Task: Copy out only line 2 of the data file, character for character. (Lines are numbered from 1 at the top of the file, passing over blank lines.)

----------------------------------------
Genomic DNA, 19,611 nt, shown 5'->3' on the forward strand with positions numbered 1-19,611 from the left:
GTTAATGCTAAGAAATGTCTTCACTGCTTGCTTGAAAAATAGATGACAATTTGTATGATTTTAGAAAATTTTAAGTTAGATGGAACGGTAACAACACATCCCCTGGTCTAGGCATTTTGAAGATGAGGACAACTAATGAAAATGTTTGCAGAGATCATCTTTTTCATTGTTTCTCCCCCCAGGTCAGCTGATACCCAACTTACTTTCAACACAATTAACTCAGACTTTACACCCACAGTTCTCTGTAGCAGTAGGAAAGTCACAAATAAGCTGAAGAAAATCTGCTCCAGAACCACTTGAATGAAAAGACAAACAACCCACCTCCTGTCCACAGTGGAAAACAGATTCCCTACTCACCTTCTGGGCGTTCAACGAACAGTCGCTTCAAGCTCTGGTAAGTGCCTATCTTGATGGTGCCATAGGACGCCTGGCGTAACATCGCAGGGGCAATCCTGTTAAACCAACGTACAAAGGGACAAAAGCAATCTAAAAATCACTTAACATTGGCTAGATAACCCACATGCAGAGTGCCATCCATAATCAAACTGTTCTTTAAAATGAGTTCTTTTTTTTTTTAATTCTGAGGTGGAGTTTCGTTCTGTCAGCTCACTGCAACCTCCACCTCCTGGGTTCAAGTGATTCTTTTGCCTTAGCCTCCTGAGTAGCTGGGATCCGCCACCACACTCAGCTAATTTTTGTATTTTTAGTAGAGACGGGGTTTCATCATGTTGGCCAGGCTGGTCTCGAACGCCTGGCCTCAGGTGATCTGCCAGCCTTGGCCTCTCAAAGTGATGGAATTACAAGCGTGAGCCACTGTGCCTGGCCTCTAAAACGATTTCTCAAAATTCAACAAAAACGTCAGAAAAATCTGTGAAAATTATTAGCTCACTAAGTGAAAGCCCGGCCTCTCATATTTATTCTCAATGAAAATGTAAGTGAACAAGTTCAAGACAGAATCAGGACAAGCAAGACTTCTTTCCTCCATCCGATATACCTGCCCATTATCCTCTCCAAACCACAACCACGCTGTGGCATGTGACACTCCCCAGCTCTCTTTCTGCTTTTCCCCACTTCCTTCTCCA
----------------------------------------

GTTAATGCTAAGAAATGTCTTCACTGCTTGCTTGAAAAATAGATGACAATTTGTATGATTTTAGAAAATTTTAAGTTAGATGGAACGGTAACAACACATCCCCTGGTCTAGGCATTTTGAAGATGAGGACAACTAATGAAAATGTTTGCAGAGATCATCTTTTTCATTGTTTCTCCCCCCAGGTCAGCTGATACCCAACTTACTTTCAACACAATTAACTCAGACTTTACACCCACAGTTCTCTGTAGCAGTAGGAAAGTCACAAATAAGCTGAAGAAAATCTGCTCCAGAACCACTTGAATGAAAAGACAAACAACCCACCTCCTGTCCACAGTGGAAAACAGATTCCCTACTCACCTTCTGGGCGTTCAACGAACAGTCGCTTCAAGCTCTGGTAAGTGCCTATCTTGATGGTGCCATAGGACGCCTGGCGTAACATCGCAGGGGCAATCCTGTTAAACCAACGTACAAAGGGACAAAAGCAATCTAAAAATCACTTAACATTGGCTAGATAACCCACATGCAGAGTGCCATCCATAATCAAACTGTTCTTTAAAATGAGTTCTTTTTTTTTTTAATTCTGAGGTGGAGTTTCGTTCTGTCAGCTCACTGCAACCTCCACCTCCTGGGTTCAAGTGATTCTTTTGCCTTAGCCTCCTGAGTAGCTGGGATCCGCCACCACACTCAGCTAATTTTTGTATTTTTAGTAGAGACGGGGTTTCATCATGTTGGCCAGGCTGGTCTCGAACGCCTGGCCTCAGGTGATCTGCCAGCCTTGGCCTCTCAAAGTGATGGAATTACAAGCGTGAGCCACTGTGCCTGGCCTCTAAAACGATTTCTCAAAATTCAACAAAAACGTCAGAAAAATCTGTGAAAATTATTAGCTCACTAAGTGAAAGCCCGGCCTCTCATATTTATTCTCAATGAAAATGTAAGTGAACAAGTTCAAGACAGAATCAGGACAAGCAAGACTTCTTTCCTCCATCCGATATACCTGCCCATTATCCTCTCCAAACCACAACCACGCTGTGGCATGTGACACTCCCCAGCTCTCTTTCTGCTTTTCCCCACTTCCTTCTCCA